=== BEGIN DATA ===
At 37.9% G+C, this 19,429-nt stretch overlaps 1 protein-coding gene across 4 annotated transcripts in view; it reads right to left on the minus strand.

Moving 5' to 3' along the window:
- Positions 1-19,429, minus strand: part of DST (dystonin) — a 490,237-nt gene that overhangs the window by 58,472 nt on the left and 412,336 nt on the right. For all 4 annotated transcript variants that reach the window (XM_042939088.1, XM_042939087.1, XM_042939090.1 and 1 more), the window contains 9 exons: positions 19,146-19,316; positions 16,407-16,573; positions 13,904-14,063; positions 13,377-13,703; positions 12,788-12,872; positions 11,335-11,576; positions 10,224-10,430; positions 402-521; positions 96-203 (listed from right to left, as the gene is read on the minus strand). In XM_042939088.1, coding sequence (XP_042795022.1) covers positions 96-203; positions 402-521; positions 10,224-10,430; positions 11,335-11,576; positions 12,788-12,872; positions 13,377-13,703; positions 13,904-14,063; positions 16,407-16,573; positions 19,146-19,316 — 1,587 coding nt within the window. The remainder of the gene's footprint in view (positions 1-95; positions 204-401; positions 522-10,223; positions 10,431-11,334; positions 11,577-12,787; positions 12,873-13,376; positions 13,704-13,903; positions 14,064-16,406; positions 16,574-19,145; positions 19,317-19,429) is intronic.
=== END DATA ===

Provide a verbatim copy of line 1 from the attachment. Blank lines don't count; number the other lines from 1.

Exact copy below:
At 37.9% G+C, this 19,429-nt stretch overlaps 1 protein-coding gene across 4 annotated transcripts in view; it reads right to left on the minus strand.